A sound basis now exists for consideration of consumer issues arising in remote communities
The Office of Fair Trading (OFT), the UK authority for competition and consumer protection, has experience of a wide range of issues arising in markets serving remote communities, but the engagement has tended to be occasional and fragmented.
We know that such small markets have distinctive features, often with limited competition, which contribute to making consumers vulnerable in particular ways. The advent of new technologies, particularly the internet, has the potential to transform opportunities through access to wider choice and more competitive prices. But the impact of change may be ambiguous, with winners and losers among both consumers and local suppliers.
To develop an overview of the dynamics of remote markets and to consider the most effective application of our tools, the OFT issued a call in February for evidence in relation to markets in remote communities.
This approach has provided an opportunity for people and businesses located in, and serving, remote communities to bring to our attention directly their experiences, concerns and potential solutions. We received 500 responses from individuals, public bodies, elected representatives, companies and charities ranging across a wide spectrum of issues. We also held discussions in Shetland, Highland, Northumberland, County Tyrone, Gwynedd, Bridgend and Devon.
Not all concerns are unique to small markets (in particular, concerns about the impacts of supermarkets on local shops, or high prices) but the effects are felt differently there and the available solutions may be specific.
The most frequently mentioned issues were:
- High prices in local stores and national chains, which are not always explained by features of distance or small customer base, and lack transparency;
- High fuel prices, especially relative to more metropolitan areas;
- Concerns over digital connectivity, focused on slow internet speeds and weak or non-existent mobile phone coverage in some areas;
- Poor service and high charges for delivery, especially to the Highlands and Islands of Scotland;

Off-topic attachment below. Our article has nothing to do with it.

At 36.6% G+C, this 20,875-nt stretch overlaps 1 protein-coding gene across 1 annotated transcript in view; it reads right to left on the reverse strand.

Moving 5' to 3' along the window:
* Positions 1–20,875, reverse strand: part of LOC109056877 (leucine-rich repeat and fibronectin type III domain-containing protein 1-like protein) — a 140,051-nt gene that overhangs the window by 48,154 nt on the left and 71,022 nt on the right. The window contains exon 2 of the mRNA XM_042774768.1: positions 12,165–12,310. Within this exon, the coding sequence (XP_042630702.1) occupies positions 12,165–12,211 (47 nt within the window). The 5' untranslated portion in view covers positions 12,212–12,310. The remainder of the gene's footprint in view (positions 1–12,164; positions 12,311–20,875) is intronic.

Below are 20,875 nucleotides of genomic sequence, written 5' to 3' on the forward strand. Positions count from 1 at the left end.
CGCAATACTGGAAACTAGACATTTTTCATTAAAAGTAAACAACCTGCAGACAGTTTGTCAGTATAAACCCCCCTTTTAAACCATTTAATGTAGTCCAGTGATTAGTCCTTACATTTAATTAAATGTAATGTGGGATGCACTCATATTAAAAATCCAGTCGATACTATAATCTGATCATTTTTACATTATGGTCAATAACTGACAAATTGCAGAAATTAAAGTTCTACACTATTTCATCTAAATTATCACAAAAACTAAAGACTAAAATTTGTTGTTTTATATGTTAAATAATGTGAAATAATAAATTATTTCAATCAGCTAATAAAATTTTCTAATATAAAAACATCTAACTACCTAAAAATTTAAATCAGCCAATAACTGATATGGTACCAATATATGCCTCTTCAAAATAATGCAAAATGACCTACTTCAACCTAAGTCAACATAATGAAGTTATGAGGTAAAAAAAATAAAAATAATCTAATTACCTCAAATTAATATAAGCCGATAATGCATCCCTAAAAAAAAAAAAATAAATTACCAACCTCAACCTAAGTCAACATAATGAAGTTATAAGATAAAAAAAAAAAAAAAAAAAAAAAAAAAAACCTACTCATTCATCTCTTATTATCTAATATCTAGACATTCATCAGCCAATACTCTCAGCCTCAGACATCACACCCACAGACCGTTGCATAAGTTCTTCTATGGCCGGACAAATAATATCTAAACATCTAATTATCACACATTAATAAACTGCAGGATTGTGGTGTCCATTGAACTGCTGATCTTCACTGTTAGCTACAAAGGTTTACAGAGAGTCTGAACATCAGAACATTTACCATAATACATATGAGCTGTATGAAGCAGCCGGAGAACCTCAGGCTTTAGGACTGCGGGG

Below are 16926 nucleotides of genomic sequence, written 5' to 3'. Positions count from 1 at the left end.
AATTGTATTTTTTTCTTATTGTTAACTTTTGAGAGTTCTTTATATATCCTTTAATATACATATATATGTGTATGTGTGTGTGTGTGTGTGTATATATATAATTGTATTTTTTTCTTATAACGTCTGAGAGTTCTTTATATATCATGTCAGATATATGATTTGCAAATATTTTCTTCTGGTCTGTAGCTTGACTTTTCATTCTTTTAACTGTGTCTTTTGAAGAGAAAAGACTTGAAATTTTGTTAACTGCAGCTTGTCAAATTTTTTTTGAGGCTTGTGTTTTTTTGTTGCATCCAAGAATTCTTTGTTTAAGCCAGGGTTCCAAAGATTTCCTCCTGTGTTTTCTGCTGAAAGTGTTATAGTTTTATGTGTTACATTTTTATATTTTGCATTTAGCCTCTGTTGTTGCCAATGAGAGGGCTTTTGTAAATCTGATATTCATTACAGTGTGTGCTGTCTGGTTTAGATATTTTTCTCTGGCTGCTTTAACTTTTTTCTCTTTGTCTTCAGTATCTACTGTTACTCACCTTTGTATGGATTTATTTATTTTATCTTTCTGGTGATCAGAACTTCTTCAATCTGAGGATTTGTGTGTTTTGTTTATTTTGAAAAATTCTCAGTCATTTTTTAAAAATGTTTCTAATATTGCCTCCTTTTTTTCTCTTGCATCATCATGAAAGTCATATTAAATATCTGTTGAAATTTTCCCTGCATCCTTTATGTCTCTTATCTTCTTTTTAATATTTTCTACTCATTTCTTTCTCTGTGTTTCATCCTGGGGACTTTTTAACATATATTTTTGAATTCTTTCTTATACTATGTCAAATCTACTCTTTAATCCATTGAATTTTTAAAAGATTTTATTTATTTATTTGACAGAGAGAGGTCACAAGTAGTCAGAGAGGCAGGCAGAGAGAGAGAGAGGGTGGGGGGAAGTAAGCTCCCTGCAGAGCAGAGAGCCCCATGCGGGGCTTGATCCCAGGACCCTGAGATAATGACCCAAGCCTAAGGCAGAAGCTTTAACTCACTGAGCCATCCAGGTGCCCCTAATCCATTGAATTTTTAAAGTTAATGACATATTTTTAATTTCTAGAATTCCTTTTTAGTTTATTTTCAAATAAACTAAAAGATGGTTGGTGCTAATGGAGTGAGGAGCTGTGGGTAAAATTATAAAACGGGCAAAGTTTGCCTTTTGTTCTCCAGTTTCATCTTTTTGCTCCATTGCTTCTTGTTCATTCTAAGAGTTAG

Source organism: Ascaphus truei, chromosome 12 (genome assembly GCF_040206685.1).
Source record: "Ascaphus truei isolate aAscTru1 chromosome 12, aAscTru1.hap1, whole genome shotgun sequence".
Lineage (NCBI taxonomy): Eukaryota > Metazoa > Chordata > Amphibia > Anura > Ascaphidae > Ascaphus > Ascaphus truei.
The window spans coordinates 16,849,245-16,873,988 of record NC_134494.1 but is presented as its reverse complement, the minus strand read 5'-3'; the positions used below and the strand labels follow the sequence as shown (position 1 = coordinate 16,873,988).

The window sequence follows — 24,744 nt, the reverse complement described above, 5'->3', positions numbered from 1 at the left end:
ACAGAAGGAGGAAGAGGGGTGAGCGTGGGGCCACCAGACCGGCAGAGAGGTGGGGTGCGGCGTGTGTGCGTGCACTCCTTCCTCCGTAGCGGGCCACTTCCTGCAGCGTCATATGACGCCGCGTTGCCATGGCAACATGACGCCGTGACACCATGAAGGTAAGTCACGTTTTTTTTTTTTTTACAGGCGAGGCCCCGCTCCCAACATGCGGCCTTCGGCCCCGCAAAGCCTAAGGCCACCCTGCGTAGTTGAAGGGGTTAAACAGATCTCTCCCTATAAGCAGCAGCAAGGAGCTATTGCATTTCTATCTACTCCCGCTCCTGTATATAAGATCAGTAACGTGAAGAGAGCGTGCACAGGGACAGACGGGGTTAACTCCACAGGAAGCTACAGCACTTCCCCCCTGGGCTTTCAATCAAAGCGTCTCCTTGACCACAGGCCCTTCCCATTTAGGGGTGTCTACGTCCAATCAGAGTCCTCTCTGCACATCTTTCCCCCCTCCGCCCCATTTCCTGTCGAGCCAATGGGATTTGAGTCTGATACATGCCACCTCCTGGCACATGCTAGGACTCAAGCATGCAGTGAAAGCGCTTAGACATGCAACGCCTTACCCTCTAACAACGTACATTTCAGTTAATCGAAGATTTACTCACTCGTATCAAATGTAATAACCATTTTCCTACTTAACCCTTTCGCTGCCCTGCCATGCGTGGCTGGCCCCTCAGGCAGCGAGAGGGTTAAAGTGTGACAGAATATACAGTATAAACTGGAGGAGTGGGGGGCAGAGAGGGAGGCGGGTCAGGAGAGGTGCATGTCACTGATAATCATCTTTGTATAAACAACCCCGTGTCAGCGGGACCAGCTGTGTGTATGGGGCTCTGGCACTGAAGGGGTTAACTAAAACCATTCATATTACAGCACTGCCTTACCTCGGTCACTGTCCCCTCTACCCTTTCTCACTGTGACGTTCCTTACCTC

- Limited or expensive public transport services, in particular buses and ferries.
Each of these issues is significant on its own but their collective effects on the price and choice of goods and services is much greater. Road fuel prices and internet connection especially underpin the opportunities for other markets to work well.
Our analysis of the information submitted has been at two levels. First we considered the factors at work in individual sectors, identifying where and why distortions in markets arise, and how the effects can be compounded. In this stage we drew on research and analysis developed across the UK and internationally.
The second stage of reflection has focused on the roles of OFT and of other partners, considering how our tools may most effectively be applied, and whether or where they may have limited application in the context of small markets.
We concluded that:
- Weak economies of scale play a central role, especially in retail. This is likely to be a more significant effect than distance;
- In certain key markets, weak competition is a highly significant factor – and some businesses enjoy a market position that is a quasi monopoly;
- The invigorating effect of the internet on choice, prices and quality is currently constrained by limitations of connections and take up and by issues with delivery;
- Competition in some markets has often been short lived, with uneven benefits in terms of winners and losers. For example, a low-cost competitor establishing at a distance benefits some customers but disproportionately disadvantages less mobile consumers.
We recognised the significance of links between these markets and observed that in remote communities, changes in one market can rapidly affect the functioning of another for better or worse.